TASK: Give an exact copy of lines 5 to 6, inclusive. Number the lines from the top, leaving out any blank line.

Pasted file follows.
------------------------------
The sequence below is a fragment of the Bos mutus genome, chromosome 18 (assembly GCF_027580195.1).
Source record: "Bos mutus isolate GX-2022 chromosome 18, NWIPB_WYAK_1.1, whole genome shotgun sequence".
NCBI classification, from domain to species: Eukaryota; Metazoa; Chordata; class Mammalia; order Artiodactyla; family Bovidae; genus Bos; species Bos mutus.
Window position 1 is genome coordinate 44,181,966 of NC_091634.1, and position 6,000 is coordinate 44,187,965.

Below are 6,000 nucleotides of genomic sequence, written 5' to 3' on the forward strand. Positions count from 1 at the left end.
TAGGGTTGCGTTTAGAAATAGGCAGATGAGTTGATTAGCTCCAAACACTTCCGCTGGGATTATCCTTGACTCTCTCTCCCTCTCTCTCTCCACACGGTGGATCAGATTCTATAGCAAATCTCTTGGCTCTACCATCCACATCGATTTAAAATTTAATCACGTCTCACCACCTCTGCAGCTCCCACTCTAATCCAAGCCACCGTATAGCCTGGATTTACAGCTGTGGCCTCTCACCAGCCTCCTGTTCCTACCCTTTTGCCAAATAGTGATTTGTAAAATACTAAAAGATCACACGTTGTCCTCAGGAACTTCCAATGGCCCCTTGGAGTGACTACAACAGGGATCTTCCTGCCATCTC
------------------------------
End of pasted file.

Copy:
Below are 6,000 nucleotides of genomic sequence, written 5' to 3' on the forward strand. Positions count from 1 at the left end.
TAGGGTTGCGTTTAGAAATAGGCAGATGAGTTGATTAGCTCCAAACACTTCCGCTGGGATTATCCTTGACTCTCTCTCCCTCTCTCTCTCCACACGGTGGATCAGATTCTATAGCAAATCTCTTGGCTCTACCATCCACATCGATTTAAAATTTAATCACGTCTCACCACCTCTGCAGCTCCCACTCTAATCCAAGCCACCGTATAGCCTGGATTTACAGCTGTGGCCTCTCACCAGCCTCCTGTTCCTACCCTTTTGCCAAATAGTGATTTGTAAAATACTAAAAGATCACACGTTGTCCTCAGGAACTTCCAATGGCCCCTTGGAGTGACTACAACAGGGATCTTCCTGCCATCTC